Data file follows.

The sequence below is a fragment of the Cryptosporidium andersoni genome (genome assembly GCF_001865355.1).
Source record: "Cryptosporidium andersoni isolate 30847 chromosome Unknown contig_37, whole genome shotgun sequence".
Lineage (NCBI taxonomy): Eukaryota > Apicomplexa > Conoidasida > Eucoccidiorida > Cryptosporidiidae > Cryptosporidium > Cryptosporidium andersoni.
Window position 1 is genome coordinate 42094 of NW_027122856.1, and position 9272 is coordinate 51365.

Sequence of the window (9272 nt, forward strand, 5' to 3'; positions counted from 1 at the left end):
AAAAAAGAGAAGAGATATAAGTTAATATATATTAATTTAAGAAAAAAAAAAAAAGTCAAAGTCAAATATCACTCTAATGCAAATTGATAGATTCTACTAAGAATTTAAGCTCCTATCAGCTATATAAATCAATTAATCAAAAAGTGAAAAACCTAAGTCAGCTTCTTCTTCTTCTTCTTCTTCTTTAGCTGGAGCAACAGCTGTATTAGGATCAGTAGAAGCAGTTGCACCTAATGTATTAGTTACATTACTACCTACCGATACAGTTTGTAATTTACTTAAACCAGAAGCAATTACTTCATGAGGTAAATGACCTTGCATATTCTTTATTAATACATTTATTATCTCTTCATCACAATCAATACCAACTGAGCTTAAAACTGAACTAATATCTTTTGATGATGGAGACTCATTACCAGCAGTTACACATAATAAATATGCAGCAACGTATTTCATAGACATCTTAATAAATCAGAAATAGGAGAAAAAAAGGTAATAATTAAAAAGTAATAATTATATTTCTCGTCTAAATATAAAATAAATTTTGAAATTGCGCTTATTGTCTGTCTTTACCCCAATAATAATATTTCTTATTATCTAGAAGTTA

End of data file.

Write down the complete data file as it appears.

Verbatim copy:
The sequence below is a fragment of the Cryptosporidium andersoni genome (genome assembly GCF_001865355.1).
Source record: "Cryptosporidium andersoni isolate 30847 chromosome Unknown contig_37, whole genome shotgun sequence".
Lineage (NCBI taxonomy): Eukaryota > Apicomplexa > Conoidasida > Eucoccidiorida > Cryptosporidiidae > Cryptosporidium > Cryptosporidium andersoni.
Window position 1 is genome coordinate 42094 of NW_027122856.1, and position 9272 is coordinate 51365.

Sequence of the window (9272 nt, forward strand, 5' to 3'; positions counted from 1 at the left end):
AAAAAAGAGAAGAGATATAAGTTAATATATATTAATTTAAGAAAAAAAAAAAAAGTCAAAGTCAAATATCACTCTAATGCAAATTGATAGATTCTACTAAGAATTTAAGCTCCTATCAGCTATATAAATCAATTAATCAAAAAGTGAAAAACCTAAGTCAGCTTCTTCTTCTTCTTCTTCTTCTTTAGCTGGAGCAACAGCTGTATTAGGATCAGTAGAAGCAGTTGCACCTAATGTATTAGTTACATTACTACCTACCGATACAGTTTGTAATTTACTTAAACCAGAAGCAATTACTTCATGAGGTAAATGACCTTGCATATTCTTTATTAATACATTTATTATCTCTTCATCACAATCAATACCAACTGAGCTTAAAACTGAACTAATATCTTTTGATGATGGAGACTCATTACCAGCAGTTACACATAATAAATATGCAGCAACGTATTTCATAGACATCTTAATAAATCAGAAATAGGAGAAAAAAAGGTAATAATTAAAAAGTAATAATTATATTTCTCGTCTAAATATAAAATAAATTTTGAAATTGCGCTTATTGTCTGTCTTTACCCCAATAATAATATTTCTTATTATCTAGAAGTTA